I often talk about how much I’ve learned through strength training. Things like work ethic, goal setting and perseverance, but all of these lessons follow a similar theme. That theme is discipline and self control.
However, it wasn’t until recently that I came to understand that these two things are different.
Self discipline says “go” whereas self control says “no”.
In other words, starting an exercise program and giving up sugar are two different psychological processes. It requires discipline to get up and go to the gym, but it requires control to pass on dessert that’s in front of you.
Self discipline is more about the long term. It’s focused on consistency, achievement and results.
Self-control is more about the short term. It fights against compulsive urges and desires.
These concepts are obviously very closely related, and perhaps it’s splitting hairs by distinguishing between the two, but I think it’s a useful exercise to look at our lives to see which of these two things we struggle with.
If we can identify the areas where we are failing then we are better equipped to come up with solutions to our problems.
Personally I have had more success with things concerning self-discipline. I have no trouble staying motivated to exercise, checking items off my do-to list and getting involved in new things.
Where I fall short are those things involving “I want this and I want it now” like eating sweets, drinking alcohol and looking at my phone.
If I am to craft a strategy around cutting back on undesirable habits, it’s helpful to know when, where and how I have the desire to do these things.
Perhaps I need to replace one habit with the other, like I wrote about in Overcoming Addiction with Exercise. Guess what? That requires both discipline and self control, because you’re starting a new habit to help break another.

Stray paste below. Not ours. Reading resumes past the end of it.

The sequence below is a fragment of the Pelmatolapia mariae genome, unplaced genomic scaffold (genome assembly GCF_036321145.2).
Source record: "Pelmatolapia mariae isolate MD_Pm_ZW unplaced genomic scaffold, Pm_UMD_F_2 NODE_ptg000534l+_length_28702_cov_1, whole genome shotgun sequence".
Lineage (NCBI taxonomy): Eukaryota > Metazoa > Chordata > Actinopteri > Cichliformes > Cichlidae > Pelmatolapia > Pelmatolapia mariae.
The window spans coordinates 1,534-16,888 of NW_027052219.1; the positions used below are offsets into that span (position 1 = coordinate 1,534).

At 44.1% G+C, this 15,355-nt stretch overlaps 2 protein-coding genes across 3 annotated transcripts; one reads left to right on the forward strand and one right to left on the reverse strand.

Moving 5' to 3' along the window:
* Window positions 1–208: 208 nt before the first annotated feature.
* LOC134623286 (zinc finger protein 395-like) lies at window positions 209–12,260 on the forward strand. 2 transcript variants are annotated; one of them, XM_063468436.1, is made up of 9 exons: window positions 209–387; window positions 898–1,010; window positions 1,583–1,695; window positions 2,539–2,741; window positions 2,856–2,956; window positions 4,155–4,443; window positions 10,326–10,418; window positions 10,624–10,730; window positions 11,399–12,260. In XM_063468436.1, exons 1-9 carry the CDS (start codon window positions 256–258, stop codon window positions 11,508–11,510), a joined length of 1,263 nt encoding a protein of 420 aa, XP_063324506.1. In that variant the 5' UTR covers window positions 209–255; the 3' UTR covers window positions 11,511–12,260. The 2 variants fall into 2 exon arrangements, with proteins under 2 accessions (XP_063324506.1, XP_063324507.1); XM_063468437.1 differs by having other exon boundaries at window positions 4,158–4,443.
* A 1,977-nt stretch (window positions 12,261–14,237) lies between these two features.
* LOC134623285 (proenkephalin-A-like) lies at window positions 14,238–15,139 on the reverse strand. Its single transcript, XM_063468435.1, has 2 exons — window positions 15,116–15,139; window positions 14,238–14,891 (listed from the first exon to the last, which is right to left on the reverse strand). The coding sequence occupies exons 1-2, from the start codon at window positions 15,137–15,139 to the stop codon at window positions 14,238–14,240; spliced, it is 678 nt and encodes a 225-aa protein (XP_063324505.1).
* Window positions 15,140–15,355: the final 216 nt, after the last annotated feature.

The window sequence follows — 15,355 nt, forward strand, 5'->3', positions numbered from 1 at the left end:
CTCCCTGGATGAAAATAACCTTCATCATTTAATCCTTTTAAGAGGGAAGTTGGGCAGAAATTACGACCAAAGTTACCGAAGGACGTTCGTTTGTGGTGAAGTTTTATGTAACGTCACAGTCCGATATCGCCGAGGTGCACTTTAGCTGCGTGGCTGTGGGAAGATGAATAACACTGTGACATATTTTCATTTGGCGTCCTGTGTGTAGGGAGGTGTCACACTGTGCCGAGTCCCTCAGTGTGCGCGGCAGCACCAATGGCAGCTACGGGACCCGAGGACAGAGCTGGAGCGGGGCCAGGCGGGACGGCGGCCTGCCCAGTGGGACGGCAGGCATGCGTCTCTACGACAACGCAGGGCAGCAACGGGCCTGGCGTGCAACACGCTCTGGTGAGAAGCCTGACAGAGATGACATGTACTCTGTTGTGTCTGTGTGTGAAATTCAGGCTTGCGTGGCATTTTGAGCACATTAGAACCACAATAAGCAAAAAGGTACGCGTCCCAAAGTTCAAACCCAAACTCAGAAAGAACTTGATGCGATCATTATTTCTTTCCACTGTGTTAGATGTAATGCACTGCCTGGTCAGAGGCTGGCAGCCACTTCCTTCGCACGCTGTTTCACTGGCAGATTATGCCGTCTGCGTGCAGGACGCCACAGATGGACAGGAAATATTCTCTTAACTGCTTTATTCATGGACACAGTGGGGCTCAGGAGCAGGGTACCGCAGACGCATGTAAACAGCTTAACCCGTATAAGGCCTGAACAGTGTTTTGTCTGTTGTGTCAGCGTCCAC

As I said, these things are closely related and they can either serve or sabotage one another. However, this is the kind of detail we should examine ourselves in if we wish to make lasting changes.
Consider the person who wants to lose weight. They probably know that they need to exercise more and make better food choices. It sounds easy enough but we all know how hard that can be.
Discipline or Self Control
Let’s say we have two people with a weight loss goal, Sally and Seline. Both are in similar situations but they take two different approaches…
Sally knows she isn’t active enough, so she makes a plan to go to the gym 4 days a week. She sets goals and chases them with veracity. She also commits to walking her dog every day, twice on the days she doesn’t go to the gym. She identifies her struggle with food is at work, so she plans ahead by meal prepping twice a week. That way she has alternatives to whatever is sitting in the breakroom as well as a good reason to not order carryout with the rest of her co-workers. She makes a conscious decision to limit her drinking to two drinks on Saturday night only.
Seline also knows she’s not active enough. She goes to the gym but her attendance is sporadic and she gives a paltry effort on the days she does go. She doesn’t have any goals other than “lose weight”. She knows her eating habits could be improved but she isn’t willing to look past immediate gratification. She relies solely on how she’s feeling and doesn’t plan ahead. If she doesn’t feel like cooking she snacks on whatever is available. If she feels like having pizza and beer, so be it.
These two people are going to have very different results. It might not even be that one of them is vastly more disciplined and self-controlled than the other. It could be that Sally has simply taken an honest look at her life and assumed responsibility for her actions.
I think what it all comes down to is personal responsibility and an individual’s ability (or lack thereof) to own everything in their lives. It’s all too easy to make excuses, pass blame or rely on others while we allow ourselves to move in a direction we’d rather not go in.
I once had a doctor tell me it’s “never a good idea to treat ourselves.” I immediately thought, “what a foolish thing to say.” My health is my responsibility first and foremost. When my ability to heal surpasses my skill set / recovery ability, I will seek advanced care. I don’t plan on prescribing my own medicines or doing my own surgeries, but I know how to tape an ankle and stay off of it.
And if stretching my hips to alleviate back pain is considered “treating myself” (which is what prompted the doctors comments) well I’d sooner do that every day for the rest of my life then see the surgeon she was referring me to.
Whether or not the issues we face are a matter of discipline or self control, it is our responsibility to figure out solutions to improve our own lives. There is nothing inherently wrong about seeking help, in fact, it’s desirable. But nothing can replace self reflection and an honest evaluation of our strengths & weaknesses. We may find that we have strengths that lie dormant or weaknesses that can be quickly and easily overcome.